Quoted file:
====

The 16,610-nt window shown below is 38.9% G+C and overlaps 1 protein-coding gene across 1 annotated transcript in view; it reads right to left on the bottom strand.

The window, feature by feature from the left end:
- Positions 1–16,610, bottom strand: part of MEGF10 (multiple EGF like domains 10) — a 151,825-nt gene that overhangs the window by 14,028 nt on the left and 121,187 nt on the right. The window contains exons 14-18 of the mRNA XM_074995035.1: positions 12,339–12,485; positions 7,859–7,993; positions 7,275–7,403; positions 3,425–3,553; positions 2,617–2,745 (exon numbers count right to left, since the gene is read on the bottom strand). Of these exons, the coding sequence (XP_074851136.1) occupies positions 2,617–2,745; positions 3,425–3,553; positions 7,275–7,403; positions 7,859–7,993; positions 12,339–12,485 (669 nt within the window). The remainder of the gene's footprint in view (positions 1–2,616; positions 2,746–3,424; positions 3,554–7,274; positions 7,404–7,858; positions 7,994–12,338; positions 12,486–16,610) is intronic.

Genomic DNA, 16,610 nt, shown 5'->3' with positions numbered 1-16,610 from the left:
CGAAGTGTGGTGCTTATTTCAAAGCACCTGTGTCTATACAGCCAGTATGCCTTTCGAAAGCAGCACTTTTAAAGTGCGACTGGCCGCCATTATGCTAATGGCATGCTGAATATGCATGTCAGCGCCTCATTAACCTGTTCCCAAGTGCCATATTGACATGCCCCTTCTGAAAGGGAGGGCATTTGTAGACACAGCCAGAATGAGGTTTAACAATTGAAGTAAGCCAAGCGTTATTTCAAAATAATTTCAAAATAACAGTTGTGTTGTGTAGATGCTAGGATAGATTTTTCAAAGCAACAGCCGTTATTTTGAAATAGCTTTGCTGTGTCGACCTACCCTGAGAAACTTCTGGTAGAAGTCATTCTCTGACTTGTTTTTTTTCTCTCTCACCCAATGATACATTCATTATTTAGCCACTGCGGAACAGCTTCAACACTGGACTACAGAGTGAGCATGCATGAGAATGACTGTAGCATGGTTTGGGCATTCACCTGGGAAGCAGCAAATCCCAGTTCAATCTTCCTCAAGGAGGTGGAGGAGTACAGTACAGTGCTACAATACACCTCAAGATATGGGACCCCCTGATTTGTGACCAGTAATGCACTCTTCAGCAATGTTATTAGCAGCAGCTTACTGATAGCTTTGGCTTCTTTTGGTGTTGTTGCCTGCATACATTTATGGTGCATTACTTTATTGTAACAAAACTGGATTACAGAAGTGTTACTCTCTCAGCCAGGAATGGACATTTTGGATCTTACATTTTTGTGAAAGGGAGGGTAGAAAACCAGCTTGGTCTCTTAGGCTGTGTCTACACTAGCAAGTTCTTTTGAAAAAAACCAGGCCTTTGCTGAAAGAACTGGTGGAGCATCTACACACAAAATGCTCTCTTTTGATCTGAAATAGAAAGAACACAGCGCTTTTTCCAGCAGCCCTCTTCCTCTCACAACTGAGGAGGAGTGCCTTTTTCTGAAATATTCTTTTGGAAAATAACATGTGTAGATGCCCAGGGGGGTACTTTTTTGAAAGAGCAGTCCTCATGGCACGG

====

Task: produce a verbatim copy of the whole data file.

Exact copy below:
The 16,610-nt window shown below is 38.9% G+C and overlaps 1 protein-coding gene across 1 annotated transcript in view; it reads right to left on the bottom strand.

The window, feature by feature from the left end:
- Positions 1–16,610, bottom strand: part of MEGF10 (multiple EGF like domains 10) — a 151,825-nt gene that overhangs the window by 14,028 nt on the left and 121,187 nt on the right. The window contains exons 14-18 of the mRNA XM_074995035.1: positions 12,339–12,485; positions 7,859–7,993; positions 7,275–7,403; positions 3,425–3,553; positions 2,617–2,745 (exon numbers count right to left, since the gene is read on the bottom strand). Of these exons, the coding sequence (XP_074851136.1) occupies positions 2,617–2,745; positions 3,425–3,553; positions 7,275–7,403; positions 7,859–7,993; positions 12,339–12,485 (669 nt within the window). The remainder of the gene's footprint in view (positions 1–2,616; positions 2,746–3,424; positions 3,554–7,274; positions 7,404–7,858; positions 7,994–12,338; positions 12,486–16,610) is intronic.

Genomic DNA, 16,610 nt, shown 5'->3' with positions numbered 1-16,610 from the left:
CGAAGTGTGGTGCTTATTTCAAAGCACCTGTGTCTATACAGCCAGTATGCCTTTCGAAAGCAGCACTTTTAAAGTGCGACTGGCCGCCATTATGCTAATGGCATGCTGAATATGCATGTCAGCGCCTCATTAACCTGTTCCCAAGTGCCATATTGACATGCCCCTTCTGAAAGGGAGGGCATTTGTAGACACAGCCAGAATGAGGTTTAACAATTGAAGTAAGCCAAGCGTTATTTCAAAATAATTTCAAAATAACAGTTGTGTTGTGTAGATGCTAGGATAGATTTTTCAAAGCAACAGCCGTTATTTTGAAATAGCTTTGCTGTGTCGACCTACCCTGAGAAACTTCTGGTAGAAGTCATTCTCTGACTTGTTTTTTTTCTCTCTCACCCAATGATACATTCATTATTTAGCCACTGCGGAACAGCTTCAACACTGGACTACAGAGTGAGCATGCATGAGAATGACTGTAGCATGGTTTGGGCATTCACCTGGGAAGCAGCAAATCCCAGTTCAATCTTCCTCAAGGAGGTGGAGGAGTACAGTACAGTGCTACAATACACCTCAAGATATGGGACCCCCTGATTTGTGACCAGTAATGCACTCTTCAGCAATGTTATTAGCAGCAGCTTACTGATAGCTTTGGCTTCTTTTGGTGTTGTTGCCTGCATACATTTATGGTGCATTACTTTATTGTAACAAAACTGGATTACAGAAGTGTTACTCTCTCAGCCAGGAATGGACATTTTGGATCTTACATTTTTGTGAAAGGGAGGGTAGAAAACCAGCTTGGTCTCTTAGGCTGTGTCTACACTAGCAAGTTCTTTTGAAAAAAACCAGGCCTTTGCTGAAAGAACTGGTGGAGCATCTACACACAAAATGCTCTCTTTTGATCTGAAATAGAAAGAACACAGCGCTTTTTCCAGCAGCCCTCTTCCTCTCACAACTGAGGAGGAGTGCCTTTTTCTGAAATATTCTTTTGGAAAATAACATGTGTAGATGCCCAGGGGGGTACTTTTTTGAAAGAGCAGTCCTCATGGCACGG